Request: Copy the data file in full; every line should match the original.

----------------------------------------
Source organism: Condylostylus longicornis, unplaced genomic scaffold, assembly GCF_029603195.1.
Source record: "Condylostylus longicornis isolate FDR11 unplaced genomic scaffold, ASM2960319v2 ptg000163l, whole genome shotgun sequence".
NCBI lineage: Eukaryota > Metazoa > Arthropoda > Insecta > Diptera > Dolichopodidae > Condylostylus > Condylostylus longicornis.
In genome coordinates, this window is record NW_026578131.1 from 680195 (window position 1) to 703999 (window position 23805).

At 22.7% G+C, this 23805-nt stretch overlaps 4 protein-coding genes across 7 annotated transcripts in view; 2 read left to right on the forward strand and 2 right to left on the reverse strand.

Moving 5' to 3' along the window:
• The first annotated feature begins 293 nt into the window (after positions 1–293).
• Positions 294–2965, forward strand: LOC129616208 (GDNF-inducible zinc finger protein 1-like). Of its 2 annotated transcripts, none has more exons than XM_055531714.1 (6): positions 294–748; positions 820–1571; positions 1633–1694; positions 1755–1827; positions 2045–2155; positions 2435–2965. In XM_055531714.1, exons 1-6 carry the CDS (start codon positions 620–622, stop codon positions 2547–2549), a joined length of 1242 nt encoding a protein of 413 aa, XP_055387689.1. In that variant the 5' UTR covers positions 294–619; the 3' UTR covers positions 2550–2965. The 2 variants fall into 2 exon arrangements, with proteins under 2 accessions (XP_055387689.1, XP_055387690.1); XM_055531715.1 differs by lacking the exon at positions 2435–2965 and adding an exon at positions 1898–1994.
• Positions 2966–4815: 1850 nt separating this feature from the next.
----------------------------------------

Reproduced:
Source organism: Condylostylus longicornis, unplaced genomic scaffold, assembly GCF_029603195.1.
Source record: "Condylostylus longicornis isolate FDR11 unplaced genomic scaffold, ASM2960319v2 ptg000163l, whole genome shotgun sequence".
NCBI lineage: Eukaryota > Metazoa > Arthropoda > Insecta > Diptera > Dolichopodidae > Condylostylus > Condylostylus longicornis.
In genome coordinates, this window is record NW_026578131.1 from 680195 (window position 1) to 703999 (window position 23805).

At 22.7% G+C, this 23805-nt stretch overlaps 4 protein-coding genes across 7 annotated transcripts in view; 2 read left to right on the forward strand and 2 right to left on the reverse strand.

Moving 5' to 3' along the window:
• The first annotated feature begins 293 nt into the window (after positions 1–293).
• Positions 294–2965, forward strand: LOC129616208 (GDNF-inducible zinc finger protein 1-like). Of its 2 annotated transcripts, none has more exons than XM_055531714.1 (6): positions 294–748; positions 820–1571; positions 1633–1694; positions 1755–1827; positions 2045–2155; positions 2435–2965. In XM_055531714.1, exons 1-6 carry the CDS (start codon positions 620–622, stop codon positions 2547–2549), a joined length of 1242 nt encoding a protein of 413 aa, XP_055387689.1. In that variant the 5' UTR covers positions 294–619; the 3' UTR covers positions 2550–2965. The 2 variants fall into 2 exon arrangements, with proteins under 2 accessions (XP_055387689.1, XP_055387690.1); XM_055531715.1 differs by lacking the exon at positions 2435–2965 and adding an exon at positions 1898–1994.
• Positions 2966–4815: 1850 nt separating this feature from the next.